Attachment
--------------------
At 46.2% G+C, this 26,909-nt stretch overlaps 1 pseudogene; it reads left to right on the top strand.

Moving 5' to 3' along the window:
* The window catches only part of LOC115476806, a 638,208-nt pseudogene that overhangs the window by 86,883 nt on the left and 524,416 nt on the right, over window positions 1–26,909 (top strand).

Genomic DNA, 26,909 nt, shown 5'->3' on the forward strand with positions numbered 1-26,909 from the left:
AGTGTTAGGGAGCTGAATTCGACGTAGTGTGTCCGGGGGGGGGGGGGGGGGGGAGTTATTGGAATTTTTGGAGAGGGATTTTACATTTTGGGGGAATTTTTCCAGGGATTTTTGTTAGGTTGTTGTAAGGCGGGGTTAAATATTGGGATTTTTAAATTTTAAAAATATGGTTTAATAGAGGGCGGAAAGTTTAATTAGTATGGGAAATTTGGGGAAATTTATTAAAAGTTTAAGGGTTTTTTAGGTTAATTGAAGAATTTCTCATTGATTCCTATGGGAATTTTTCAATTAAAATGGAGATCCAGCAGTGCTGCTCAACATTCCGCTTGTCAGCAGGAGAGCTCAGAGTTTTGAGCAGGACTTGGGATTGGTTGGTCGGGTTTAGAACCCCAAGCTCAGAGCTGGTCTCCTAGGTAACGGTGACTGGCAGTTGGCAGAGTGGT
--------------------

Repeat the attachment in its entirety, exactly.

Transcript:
At 46.2% G+C, this 26,909-nt stretch overlaps 1 pseudogene; it reads left to right on the top strand.

Moving 5' to 3' along the window:
* The window catches only part of LOC115476806, a 638,208-nt pseudogene that overhangs the window by 86,883 nt on the left and 524,416 nt on the right, over window positions 1–26,909 (top strand).

Genomic DNA, 26,909 nt, shown 5'->3' on the forward strand with positions numbered 1-26,909 from the left:
AGTGTTAGGGAGCTGAATTCGACGTAGTGTGTCCGGGGGGGGGGGGGGGGGGGAGTTATTGGAATTTTTGGAGAGGGATTTTACATTTTGGGGGAATTTTTCCAGGGATTTTTGTTAGGTTGTTGTAAGGCGGGGTTAAATATTGGGATTTTTAAATTTTAAAAATATGGTTTAATAGAGGGCGGAAAGTTTAATTAGTATGGGAAATTTGGGGAAATTTATTAAAAGTTTAAGGGTTTTTTAGGTTAATTGAAGAATTTCTCATTGATTCCTATGGGAATTTTTCAATTAAAATGGAGATCCAGCAGTGCTGCTCAACATTCCGCTTGTCAGCAGGAGAGCTCAGAGTTTTGAGCAGGACTTGGGATTGGTTGGTCGGGTTTAGAACCCCAAGCTCAGAGCTGGTCTCCTAGGTAACGGTGACTGGCAGTTGGCAGAGTGGT